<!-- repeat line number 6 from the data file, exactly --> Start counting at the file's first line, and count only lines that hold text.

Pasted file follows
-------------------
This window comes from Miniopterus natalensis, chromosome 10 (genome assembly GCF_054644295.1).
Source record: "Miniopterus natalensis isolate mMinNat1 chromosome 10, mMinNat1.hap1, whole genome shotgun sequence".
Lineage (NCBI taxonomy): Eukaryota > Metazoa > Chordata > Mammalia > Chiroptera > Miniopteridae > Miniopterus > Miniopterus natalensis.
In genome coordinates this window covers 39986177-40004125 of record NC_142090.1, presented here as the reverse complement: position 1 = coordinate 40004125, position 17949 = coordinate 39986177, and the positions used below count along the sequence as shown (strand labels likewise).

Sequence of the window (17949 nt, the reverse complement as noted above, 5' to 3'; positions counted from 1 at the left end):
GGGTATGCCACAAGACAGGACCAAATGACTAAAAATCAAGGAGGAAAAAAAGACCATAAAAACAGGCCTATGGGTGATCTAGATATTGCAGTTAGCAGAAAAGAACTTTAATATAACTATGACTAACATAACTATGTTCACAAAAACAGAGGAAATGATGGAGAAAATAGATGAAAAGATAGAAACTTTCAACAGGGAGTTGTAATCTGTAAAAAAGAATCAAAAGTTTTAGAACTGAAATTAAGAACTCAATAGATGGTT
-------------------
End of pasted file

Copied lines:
GGGTATGCCACAAGACAGGACCAAATGACTAAAAATCAAGGAGGAAAAAAAGACCATAAAAACAGGCCTATGGGTGATCTAGATATTGCAGTTAGCAGAAAAGAACTTTAATATAACTATGACTAACATAACTATGTTCACAAAAACAGAGGAAATGATGGAGAAAATAGATGAAAAGATAGAAACTTTCAACAGGGAGTTGTAATCTGTAAAAAAGAATCAAAAGTTTTAGAACTGAAATTAAGAACTCAATAGATGGTT